As dean of the Harvard Law School, President Obama’s Supreme Court nominee, Elena Kagan, attempted to block military recruiters from the campus, but only relented when the Supreme Court ruled that the federal government could withhold millions of dollars of funding to the university. This position didn’t sit well with then-Dean Kagan, who said at the time: “The government shouldn’t use the power of the purse strings to force educational institutions to renounce their most foundational principles.”

While certainly not advocating for judicial activism, Ms. Kagan’s statement, one she made to protestors in 2004, may not be a bad sign for Texas taxpayers. Particularly, if confirmed, she consistently applied her view as a Supreme Court Justice.

Don’t hold your breath though. As we know, liberals often reserve the right to be inconsistent.

While Ms. Kagan sought to protect an elite university from federal encroachment, does she think this same protection should be afforded to the states? After all, the 10th Amendment to the U.S. Constitution is meant to rest powers not assigned to the federal government with the states.

Since taking office, the Obama Administration has been vigorously using the federal government’s power of the purse strings to coerce states into changing their foundational principles.

In the area of the Unemployment Insurance (UI) program, which is operated by the state, President Obama’s cronies in Washington tried to force Texans to pick up the tab for a major expansion, by offering $555 million in stimulus funding for the program during the last legislative session.

Republican Gov. Rick Perry fought off this federal encroachment by rejecting this ploy. He was supported by groups like Empower Texans, the Texas Conservative Coalition, the Texas Public Policy Foundation, the National Federation of Independent Business, the Texas Association of Business, and many others. They knew that when the federal money ran out, the state would be on the hook, requiring higher taxes for Texans.

Some have suggested the state should probably have accepted the money for differing reasons, including the Republican Lt. Governor, David Dewhurst. In a recent interview, he said, “I probably would have taken the money…but there were some strings.”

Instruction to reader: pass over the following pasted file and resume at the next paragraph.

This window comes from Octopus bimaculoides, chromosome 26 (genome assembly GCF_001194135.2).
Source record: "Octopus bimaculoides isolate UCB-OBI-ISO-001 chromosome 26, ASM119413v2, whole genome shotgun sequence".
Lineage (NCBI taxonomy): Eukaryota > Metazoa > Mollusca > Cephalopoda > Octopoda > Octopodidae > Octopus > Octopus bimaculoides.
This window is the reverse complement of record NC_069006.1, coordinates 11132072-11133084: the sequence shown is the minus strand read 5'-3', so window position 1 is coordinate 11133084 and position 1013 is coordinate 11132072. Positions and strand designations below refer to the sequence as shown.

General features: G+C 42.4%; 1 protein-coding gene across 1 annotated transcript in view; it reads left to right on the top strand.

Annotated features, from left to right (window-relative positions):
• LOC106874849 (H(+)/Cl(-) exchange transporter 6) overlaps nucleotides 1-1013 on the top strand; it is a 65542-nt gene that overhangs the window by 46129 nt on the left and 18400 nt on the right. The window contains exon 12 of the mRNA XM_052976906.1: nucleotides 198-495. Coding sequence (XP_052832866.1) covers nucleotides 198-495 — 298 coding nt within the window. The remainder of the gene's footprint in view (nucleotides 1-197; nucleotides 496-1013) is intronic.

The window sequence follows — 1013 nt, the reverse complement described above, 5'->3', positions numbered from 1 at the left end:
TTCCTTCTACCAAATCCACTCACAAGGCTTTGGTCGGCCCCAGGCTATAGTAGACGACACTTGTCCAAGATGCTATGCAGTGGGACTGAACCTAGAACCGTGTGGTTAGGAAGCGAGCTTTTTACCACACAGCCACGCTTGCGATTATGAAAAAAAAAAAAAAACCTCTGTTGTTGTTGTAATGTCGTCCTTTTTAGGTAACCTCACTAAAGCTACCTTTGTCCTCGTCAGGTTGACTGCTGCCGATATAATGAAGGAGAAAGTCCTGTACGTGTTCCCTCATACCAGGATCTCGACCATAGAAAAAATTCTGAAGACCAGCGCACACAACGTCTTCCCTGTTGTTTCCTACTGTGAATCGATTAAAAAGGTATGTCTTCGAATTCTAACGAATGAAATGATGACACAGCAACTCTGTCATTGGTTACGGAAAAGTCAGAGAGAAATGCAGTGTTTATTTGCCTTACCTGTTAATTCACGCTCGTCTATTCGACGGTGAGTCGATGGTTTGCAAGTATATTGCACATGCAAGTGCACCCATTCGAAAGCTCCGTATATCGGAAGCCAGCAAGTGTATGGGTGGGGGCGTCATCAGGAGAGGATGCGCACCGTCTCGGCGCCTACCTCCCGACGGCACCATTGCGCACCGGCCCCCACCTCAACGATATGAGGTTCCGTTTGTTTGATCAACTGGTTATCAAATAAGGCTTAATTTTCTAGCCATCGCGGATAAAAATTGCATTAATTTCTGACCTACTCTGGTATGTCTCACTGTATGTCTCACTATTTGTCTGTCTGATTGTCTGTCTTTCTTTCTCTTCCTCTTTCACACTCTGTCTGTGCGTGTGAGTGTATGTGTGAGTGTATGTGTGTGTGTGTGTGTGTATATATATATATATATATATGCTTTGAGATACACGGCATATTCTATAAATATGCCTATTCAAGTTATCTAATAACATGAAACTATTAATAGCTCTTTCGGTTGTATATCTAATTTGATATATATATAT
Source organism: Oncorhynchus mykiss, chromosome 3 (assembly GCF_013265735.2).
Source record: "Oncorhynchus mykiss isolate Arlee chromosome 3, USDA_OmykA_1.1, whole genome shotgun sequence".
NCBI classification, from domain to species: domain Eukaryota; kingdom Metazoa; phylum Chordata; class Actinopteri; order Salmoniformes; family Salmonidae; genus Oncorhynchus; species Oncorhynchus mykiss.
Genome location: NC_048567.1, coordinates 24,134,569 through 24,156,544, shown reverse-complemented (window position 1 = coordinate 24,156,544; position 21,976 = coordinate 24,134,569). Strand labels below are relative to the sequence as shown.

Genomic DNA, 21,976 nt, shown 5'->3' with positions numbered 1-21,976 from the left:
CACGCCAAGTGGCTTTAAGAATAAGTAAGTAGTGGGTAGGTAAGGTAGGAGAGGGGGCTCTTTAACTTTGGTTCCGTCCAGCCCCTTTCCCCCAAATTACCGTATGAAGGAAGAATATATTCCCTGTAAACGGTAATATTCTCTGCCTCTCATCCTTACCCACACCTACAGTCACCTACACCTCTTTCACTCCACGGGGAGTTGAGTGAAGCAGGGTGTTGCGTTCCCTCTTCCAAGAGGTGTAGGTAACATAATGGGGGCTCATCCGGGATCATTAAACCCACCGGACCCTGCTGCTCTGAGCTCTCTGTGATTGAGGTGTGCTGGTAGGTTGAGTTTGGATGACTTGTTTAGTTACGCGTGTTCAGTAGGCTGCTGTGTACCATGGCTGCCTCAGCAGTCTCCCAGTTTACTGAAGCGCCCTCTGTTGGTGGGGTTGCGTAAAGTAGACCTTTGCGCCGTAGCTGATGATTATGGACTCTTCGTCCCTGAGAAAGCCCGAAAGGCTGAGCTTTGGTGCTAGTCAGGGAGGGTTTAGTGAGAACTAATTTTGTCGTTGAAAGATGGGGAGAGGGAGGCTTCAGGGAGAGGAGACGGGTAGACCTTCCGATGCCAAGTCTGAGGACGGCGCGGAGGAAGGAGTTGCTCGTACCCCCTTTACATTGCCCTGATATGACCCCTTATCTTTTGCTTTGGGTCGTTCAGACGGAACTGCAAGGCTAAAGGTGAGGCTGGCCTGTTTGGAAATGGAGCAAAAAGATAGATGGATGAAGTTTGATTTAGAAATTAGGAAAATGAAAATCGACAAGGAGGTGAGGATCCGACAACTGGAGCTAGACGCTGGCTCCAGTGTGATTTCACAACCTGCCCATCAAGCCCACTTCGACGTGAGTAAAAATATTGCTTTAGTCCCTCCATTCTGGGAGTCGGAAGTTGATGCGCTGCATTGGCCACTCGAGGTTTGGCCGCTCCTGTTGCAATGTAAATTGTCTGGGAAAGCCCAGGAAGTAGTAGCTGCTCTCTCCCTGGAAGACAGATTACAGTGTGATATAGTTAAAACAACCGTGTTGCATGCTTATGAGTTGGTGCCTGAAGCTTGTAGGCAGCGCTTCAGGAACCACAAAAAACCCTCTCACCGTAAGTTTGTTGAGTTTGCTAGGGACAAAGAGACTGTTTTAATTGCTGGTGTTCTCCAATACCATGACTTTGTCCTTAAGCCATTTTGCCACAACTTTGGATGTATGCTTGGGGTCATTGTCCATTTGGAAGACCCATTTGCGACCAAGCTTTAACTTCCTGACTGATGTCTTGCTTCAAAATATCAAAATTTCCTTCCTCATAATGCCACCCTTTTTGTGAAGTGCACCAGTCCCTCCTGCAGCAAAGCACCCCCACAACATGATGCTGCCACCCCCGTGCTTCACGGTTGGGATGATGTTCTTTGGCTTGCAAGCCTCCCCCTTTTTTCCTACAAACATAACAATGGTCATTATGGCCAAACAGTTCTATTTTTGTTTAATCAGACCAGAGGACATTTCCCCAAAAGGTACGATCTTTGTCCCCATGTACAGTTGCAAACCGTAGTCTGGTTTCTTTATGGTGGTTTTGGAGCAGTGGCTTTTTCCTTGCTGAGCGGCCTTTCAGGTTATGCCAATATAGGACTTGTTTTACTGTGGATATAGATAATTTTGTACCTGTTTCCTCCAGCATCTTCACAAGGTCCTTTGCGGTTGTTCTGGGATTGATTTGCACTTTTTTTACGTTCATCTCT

However, because it was not his decision to make, Lt. Gov. Dewhurst qualified his remarks by reasonably adding, “I did not look at a number of these elements in the details. But the governor felt there were stings attached which would hurt Texas. I respect that. If I came to that same conclusion, I would have made the same decision.”

On the other hand, it looks like Bill White, a liberal Democrat running for governor, and some Republican legislators, including state Sen. Kevin Eltife (R-Tyler) and state Rep. Jim Pitts (R-Waxahachie), would prefer the state to have acquiesced to this federal coercion site unseen, or at least with limited information.

In another area of federal encroachment, ObamaCare could destroy our state’s economy by requiring major tax hikes in order to pay for the obligatory expansion of the state’s Medicaid program. Legal minds have suggested this legislation is also on shaky Constitutional grounds over the individual mandate, which would require all Americans to purchase a private insurance plan under threat of IRS enforcement.

Joined by other states, Texas’ Republican Attorney General, Greg Abbott, has filed a lawsuit to fight the federal government over ObamaCare. It probably won’t be fully resolved until it reaches the Supreme Court.

While doubtful, perhaps, Ms. Kagan’s views on coercive federal mandates will become better known when the U.S. Senate Judiciary Committee – which includes U.S. Sen. John Cornyn (R-Texas) – begins its deliberations.